(c) In re Co Petro Marketing Group, 6 B.R. 119 (Bankr. C.D. Cal.), rev'd on other grounds, 11 B.R. 546 (B.A.P. 9th Cir. 1980) (injunctive action against unlawful dealing in futures contracts)
(2) National Labor Relations Board
(a) NLRB v. Evans Plumbing Co., 639 F.2d 291 (5th Cir. 1981) (enforcement proceedings involving unfair labor practice ordering debtor to reinstate discriminatorily discharged employees)
(b) Ahrens Aircraft, Inc. v. NLRB, 703 F.2d 23 (1st Cir. 1983) (enforcement proceedings to determine amount of back pay order)
(c) NLRB v. 15th Ave. Iron Works, Inc., 964 F.2d 1336 (2nd Cir. 1992) (NLRB unfair labor practice enforcement proceeding could continue to point of entry of money judgment but judgment must be brought back to the bankruptcy court). Compare NLRB v. E.D.P. Medical Computer Systems, Inc., 6 F.3d 951 (2nd Cir. 1994) (action to obtain prejudgment writ of garnishment to enforce back pay order not excepted).
(3) Department of Labor
(a) Eddleman v. Dep't of Labor, 923 F.2d 782 (10th Cir. 1991) (DOL suit against debtor employer to liquidate back wage claims and disqualify debtor from future government contracts for violations of minimum wage requirements of Service Contract Act, 41 U.S.C. § 351 et seq., excepted from automatic stay under § 362(b)(4) as "police or regulatory action"); accord In re Western Drywall, Inc., 150 B.R. 774 (Bankr. D. Id. 1993).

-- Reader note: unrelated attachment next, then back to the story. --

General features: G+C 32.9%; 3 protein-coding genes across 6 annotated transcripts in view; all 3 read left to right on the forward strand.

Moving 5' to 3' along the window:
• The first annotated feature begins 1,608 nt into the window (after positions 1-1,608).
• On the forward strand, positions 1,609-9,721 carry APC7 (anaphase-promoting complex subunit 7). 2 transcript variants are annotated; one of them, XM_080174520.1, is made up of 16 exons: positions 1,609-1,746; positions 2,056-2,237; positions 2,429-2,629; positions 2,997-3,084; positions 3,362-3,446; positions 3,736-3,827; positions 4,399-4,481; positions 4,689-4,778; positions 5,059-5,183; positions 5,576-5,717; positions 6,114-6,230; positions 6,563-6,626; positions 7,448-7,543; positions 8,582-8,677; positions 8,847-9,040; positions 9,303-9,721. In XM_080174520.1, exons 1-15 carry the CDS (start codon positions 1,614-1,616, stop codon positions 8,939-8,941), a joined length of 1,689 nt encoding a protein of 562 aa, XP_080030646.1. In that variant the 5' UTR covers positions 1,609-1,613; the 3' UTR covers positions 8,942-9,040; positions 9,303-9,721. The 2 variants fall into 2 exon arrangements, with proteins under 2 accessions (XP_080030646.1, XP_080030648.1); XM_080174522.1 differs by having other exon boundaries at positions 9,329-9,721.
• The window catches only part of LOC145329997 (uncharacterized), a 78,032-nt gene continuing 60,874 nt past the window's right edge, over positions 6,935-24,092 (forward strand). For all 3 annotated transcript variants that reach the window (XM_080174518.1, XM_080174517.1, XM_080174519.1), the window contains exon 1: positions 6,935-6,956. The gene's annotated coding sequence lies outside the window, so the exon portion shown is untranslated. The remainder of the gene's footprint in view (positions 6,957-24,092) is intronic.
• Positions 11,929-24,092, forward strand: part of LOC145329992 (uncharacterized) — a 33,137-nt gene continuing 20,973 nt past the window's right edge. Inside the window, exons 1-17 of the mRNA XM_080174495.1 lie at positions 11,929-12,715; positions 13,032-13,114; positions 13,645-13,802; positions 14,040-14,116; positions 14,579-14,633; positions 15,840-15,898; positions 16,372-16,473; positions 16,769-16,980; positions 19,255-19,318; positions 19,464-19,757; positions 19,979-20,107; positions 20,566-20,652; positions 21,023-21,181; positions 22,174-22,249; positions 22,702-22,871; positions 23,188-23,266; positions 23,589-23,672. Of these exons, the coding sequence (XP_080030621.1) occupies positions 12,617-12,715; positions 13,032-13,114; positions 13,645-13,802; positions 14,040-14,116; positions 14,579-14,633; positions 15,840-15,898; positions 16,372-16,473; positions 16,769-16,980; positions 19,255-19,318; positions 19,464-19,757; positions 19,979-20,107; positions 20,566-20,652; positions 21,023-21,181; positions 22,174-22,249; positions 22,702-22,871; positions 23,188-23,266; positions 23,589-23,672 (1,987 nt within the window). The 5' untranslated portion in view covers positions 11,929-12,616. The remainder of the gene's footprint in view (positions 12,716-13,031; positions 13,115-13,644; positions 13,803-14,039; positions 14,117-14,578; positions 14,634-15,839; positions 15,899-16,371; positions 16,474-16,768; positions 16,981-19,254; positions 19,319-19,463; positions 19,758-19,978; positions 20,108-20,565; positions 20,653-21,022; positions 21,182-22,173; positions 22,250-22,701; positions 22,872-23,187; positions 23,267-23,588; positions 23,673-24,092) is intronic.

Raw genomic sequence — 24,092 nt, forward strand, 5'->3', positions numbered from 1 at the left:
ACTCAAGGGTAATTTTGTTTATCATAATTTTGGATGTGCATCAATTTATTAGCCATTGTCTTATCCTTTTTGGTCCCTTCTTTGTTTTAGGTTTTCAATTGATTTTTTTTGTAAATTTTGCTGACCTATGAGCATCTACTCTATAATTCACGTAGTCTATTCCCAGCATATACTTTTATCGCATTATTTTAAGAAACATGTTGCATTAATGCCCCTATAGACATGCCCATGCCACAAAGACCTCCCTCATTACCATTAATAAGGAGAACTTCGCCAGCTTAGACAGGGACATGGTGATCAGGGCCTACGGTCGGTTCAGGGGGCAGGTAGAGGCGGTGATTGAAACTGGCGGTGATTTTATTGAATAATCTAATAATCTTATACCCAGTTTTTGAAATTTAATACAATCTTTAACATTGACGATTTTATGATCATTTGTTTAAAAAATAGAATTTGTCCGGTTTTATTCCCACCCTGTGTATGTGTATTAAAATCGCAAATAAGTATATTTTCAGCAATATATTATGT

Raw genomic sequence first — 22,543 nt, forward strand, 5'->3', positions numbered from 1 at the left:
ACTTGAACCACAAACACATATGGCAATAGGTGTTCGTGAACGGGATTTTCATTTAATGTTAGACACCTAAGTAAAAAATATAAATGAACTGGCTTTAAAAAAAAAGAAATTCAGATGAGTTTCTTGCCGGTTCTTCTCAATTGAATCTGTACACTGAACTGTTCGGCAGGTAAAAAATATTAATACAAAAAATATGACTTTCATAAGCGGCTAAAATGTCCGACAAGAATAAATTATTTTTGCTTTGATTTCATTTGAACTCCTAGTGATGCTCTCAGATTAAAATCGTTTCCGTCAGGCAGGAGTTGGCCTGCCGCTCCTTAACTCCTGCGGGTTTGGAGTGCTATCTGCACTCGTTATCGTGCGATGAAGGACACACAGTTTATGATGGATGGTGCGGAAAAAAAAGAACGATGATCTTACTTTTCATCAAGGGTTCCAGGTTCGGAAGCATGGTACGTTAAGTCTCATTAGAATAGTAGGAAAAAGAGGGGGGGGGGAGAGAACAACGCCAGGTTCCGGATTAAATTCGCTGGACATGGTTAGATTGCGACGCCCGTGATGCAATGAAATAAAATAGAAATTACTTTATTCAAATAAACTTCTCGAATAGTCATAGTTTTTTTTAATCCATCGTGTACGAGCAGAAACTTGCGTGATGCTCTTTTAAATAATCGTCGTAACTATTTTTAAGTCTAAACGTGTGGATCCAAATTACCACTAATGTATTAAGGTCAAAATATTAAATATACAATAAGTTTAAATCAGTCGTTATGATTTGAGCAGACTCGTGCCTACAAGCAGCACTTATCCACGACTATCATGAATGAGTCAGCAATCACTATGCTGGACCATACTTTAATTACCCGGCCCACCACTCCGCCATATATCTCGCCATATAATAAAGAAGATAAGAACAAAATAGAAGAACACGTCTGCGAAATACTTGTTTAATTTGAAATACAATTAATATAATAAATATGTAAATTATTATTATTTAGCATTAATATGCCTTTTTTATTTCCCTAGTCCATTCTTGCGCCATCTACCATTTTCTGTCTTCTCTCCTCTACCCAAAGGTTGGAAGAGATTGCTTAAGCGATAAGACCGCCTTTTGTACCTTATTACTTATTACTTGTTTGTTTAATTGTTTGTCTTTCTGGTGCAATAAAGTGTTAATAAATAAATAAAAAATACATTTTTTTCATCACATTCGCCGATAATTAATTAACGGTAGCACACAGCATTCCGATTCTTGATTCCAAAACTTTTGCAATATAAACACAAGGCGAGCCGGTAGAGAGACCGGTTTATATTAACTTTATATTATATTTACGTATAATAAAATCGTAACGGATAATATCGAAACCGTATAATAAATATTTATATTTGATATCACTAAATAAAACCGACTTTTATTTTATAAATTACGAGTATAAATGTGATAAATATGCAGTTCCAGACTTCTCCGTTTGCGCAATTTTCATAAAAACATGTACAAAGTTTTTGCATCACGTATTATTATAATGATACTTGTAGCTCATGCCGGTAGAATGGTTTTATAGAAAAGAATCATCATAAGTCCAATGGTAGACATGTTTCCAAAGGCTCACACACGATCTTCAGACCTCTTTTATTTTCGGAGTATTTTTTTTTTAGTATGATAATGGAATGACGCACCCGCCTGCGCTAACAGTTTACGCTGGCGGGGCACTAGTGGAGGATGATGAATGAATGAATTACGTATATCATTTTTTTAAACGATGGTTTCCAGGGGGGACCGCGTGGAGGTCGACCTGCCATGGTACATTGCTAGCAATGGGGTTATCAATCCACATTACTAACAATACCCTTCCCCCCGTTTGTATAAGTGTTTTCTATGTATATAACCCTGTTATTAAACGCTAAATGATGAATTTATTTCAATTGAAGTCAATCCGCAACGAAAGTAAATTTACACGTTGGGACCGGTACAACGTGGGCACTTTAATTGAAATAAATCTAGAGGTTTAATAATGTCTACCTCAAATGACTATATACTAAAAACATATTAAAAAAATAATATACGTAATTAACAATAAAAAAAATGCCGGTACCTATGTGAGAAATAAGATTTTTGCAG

(b) Donovan v. TMC Indus., Inc., 20 B.R. 997 (N.D. Ga. 1982) (action to enjoin sale of goods produced by unfairly compensated employees)
(c) In re Tauscher, 7 B.R. 918 (Bankr. E.D. Wis. 1981) (action to assess penalties for child labor violations permitted to point of judgment; enforcement of money judgment stayed)
(d) In re Quinta Contractors, Inc., 34 B.R. 129 (Bankr. M.D. Pa. 1983) (administrative proceedings to enforce Davis-Bacon Act)
(e) Martin v. Chambers, 154 B.R. 664 (E.D. Va. 1992) (action to enforce minimum wage and overtime provisions of FLSA excepted); accord Martin v. Safety Elec. Construction Co., 151 B.R. 637 (D. Conn. 1993).
(4) Equal Employment Opportunity Commission